The City of Mission introduced a new education campaign this month aimed at decreasing contamination in curbside recycling by 25 per cent. The planned reduction serves to meet Recycle BC’s requirements and avoid financial penalties.
The campaign seeks to educate Mission residents about the recycling process through various means, such as informative videos, social media and website content, and on-site inspections of recycling bins. Currently, the city’s curbside and multi-family recycling program has a contamination rate of 9.71 per cent.
“Caring for our environment is a priority for us here in Mission, and that’s why we have set ambitious goals for diverting waste away from our landfills,” said Mayor Paul Horn in a news release. “It only takes a moment to ensure that we are not contaminating our recyclables, but it has a major impact on keeping Mission green.”
Through regular audits, Recycle BC identified the top five recycling contaminants as garbage and food waste, non-packaging plastic products (e.g. storage bins, laundry hampers), non-packaging multi-material products (e.g. binders, toys, car seats), hard and soft cover books, and textiles.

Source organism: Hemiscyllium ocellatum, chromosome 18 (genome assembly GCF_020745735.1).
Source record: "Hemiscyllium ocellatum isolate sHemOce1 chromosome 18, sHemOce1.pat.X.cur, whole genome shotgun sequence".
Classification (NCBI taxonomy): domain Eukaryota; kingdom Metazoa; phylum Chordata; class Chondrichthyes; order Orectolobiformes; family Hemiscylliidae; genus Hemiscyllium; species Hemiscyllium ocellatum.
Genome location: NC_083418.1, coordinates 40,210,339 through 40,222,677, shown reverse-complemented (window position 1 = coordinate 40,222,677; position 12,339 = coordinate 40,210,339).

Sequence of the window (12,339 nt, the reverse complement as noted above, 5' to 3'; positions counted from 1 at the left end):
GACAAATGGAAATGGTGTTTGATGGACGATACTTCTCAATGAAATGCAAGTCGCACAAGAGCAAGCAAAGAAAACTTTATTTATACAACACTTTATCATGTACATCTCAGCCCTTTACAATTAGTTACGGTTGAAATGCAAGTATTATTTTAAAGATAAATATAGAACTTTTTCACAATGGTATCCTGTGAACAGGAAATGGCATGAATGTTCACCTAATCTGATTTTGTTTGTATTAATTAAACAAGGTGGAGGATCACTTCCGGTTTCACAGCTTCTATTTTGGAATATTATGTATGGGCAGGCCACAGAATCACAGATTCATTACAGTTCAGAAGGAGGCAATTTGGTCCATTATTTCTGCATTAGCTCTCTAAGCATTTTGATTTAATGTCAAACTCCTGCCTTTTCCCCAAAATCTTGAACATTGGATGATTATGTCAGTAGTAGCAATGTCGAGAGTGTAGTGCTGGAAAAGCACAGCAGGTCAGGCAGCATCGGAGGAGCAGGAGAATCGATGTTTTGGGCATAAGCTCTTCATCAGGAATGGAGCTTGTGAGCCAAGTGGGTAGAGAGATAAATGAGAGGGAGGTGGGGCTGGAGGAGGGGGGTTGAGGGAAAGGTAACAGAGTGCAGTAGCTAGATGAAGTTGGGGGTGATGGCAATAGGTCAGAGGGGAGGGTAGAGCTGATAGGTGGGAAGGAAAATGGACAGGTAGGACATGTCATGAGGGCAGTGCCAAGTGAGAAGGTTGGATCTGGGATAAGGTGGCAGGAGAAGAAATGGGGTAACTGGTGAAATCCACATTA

According to the news release, failure to reduce contamination by 25 per cent by October 2023 could result in less funding. It could decrease the financial incentive Mission receives from Recycle BC for collecting recycling and could result in a service level failure credit.
From May 2021 to August 2022, approximately 207,211 kg of material that was not accepted in the recycling program was found in the bins during Recycle BC audits. The city says this contamination has both operational and financial implications for the Recycle BC program, as it decreases the value of recyclables and hinders the ability to effectively recycle material.
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